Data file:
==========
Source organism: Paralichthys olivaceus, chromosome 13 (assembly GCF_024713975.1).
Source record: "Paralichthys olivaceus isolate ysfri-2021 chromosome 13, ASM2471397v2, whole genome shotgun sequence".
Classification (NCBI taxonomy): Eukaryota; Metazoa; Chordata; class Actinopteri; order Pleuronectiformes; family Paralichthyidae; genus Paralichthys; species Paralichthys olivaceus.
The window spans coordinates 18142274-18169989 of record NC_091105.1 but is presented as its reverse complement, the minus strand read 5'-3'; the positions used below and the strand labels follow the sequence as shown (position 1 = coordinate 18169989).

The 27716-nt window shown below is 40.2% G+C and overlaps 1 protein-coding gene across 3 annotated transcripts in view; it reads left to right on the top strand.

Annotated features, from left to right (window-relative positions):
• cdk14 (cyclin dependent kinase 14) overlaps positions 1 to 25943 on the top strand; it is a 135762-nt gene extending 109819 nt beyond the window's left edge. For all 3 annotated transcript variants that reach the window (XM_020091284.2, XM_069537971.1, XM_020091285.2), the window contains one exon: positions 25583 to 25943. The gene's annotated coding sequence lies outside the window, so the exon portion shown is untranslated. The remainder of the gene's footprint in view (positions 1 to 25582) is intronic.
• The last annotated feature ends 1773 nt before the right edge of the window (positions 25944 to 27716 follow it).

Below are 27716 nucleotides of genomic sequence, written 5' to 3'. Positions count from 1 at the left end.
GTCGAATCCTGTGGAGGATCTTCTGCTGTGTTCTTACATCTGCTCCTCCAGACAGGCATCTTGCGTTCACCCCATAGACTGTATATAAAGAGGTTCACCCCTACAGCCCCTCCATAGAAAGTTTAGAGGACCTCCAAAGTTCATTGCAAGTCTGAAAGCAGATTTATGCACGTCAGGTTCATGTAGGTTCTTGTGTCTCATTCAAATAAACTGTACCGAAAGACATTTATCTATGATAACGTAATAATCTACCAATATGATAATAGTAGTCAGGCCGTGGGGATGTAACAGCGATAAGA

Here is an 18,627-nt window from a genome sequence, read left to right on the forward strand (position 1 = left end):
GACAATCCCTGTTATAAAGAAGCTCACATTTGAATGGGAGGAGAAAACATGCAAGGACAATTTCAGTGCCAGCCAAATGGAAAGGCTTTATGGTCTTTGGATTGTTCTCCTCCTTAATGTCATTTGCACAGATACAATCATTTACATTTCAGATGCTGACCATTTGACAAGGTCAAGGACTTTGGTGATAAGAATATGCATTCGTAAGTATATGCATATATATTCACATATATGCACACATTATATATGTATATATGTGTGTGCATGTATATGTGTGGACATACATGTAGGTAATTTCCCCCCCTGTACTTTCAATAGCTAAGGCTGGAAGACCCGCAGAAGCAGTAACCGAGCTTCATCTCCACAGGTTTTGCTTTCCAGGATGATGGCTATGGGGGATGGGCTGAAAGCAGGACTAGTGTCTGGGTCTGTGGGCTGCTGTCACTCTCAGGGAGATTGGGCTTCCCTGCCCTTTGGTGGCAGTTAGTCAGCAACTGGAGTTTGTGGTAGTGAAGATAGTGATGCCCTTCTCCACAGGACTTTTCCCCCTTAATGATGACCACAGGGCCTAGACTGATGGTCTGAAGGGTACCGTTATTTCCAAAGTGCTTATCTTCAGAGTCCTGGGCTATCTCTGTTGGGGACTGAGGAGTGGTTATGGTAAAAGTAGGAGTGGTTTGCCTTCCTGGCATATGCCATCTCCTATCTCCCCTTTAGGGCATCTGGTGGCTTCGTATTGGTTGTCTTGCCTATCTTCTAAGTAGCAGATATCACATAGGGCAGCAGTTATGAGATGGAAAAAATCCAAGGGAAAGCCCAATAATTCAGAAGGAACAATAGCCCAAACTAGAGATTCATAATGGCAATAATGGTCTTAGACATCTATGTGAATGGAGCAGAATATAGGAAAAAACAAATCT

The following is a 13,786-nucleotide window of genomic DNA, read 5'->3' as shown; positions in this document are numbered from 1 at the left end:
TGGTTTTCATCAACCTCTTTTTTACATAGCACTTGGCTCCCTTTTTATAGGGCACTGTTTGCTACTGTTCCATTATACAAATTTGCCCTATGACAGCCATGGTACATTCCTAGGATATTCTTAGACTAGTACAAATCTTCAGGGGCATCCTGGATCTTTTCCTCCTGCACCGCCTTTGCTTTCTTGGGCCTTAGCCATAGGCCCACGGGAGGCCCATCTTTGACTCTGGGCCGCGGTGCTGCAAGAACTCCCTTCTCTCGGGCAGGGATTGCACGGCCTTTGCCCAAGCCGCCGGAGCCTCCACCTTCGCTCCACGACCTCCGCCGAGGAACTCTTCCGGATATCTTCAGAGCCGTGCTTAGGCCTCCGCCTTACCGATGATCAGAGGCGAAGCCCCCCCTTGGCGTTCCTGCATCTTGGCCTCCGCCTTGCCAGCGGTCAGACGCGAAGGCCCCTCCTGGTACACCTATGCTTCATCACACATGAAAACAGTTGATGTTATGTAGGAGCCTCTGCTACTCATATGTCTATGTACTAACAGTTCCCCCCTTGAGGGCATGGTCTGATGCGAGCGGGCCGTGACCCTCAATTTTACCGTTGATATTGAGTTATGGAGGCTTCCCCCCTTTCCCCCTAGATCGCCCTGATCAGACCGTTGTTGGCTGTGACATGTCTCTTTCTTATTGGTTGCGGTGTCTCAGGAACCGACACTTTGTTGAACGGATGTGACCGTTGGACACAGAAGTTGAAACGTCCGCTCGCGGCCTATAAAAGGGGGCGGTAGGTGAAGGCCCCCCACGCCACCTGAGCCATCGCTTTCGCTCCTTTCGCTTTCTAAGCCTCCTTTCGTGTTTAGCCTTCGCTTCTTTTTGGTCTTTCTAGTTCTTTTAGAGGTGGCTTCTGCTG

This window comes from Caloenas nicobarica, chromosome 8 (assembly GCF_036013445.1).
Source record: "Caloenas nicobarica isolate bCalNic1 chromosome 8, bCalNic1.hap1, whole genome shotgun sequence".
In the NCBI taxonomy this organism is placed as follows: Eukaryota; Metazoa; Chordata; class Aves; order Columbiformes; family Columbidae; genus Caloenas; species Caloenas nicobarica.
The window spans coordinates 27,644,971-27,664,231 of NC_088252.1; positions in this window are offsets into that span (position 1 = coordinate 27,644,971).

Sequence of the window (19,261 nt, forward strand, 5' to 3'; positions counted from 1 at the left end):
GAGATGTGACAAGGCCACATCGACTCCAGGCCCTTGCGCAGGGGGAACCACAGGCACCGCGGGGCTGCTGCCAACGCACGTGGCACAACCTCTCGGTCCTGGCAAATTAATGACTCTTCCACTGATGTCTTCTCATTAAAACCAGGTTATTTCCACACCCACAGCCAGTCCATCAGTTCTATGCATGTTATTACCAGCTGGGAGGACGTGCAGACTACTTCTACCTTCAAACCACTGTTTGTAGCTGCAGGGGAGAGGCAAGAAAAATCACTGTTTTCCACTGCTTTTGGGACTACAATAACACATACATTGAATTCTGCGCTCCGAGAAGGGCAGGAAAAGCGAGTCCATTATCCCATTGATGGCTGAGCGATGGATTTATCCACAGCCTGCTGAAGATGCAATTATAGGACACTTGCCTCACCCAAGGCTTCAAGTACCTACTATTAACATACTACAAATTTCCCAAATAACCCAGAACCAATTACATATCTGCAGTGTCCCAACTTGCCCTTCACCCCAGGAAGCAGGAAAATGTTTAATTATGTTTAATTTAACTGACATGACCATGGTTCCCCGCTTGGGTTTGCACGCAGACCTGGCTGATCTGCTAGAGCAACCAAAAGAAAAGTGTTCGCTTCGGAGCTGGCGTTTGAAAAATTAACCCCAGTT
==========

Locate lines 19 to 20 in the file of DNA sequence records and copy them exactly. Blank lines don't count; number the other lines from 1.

Sequence of the window (19,261 nt, forward strand, 5' to 3'; positions counted from 1 at the left end):
GAGATGTGACAAGGCCACATCGACTCCAGGCCCTTGCGCAGGGGGAACCACAGGCACCGCGGGGCTGCTGCCAACGCACGTGGCACAACCTCTCGGTCCTGGCAAATTAATGACTCTTCCACTGATGTCTTCTCATTAAAACCAGGTTATTTCCACACCCACAGCCAGTCCATCAGTTCTATGCATGTTATTACCAGCTGGGAGGACGTGCAGACTACTTCTACCTTCAAACCACTGTTTGTAGCTGCAGGGGAGAGGCAAGAAAAATCACTGTTTTCCACTGCTTTTGGGACTACAATAACACATACATTGAATTCTGCGCTCCGAGAAGGGCAGGAAAAGCGAGTCCATTATCCCATTGATGGCTGAGCGATGGATTTATCCACAGCCTGCTGAAGATGCAATTATAGGACACTTGCCTCACCCAAGGCTTCAAGTACCTACTATTAACATACTACAAATTTCCCAAATAACCCAGAACCAATTACATATCTGCAGTGTCCCAACTTGCCCTTCACCCCAGGAAGCAGGAAAATGTTTAATTATGTTTAATTTAACTGACATGACCATGGTTCCCCGCTTGGGTTTGCACGCAGACCTGGCTGATCTGCTAGAGCAACCAAAAGAAAAGTGTTCGCTTCGGAGCTGGCGTTTGAAAAATTAACCCCAGTT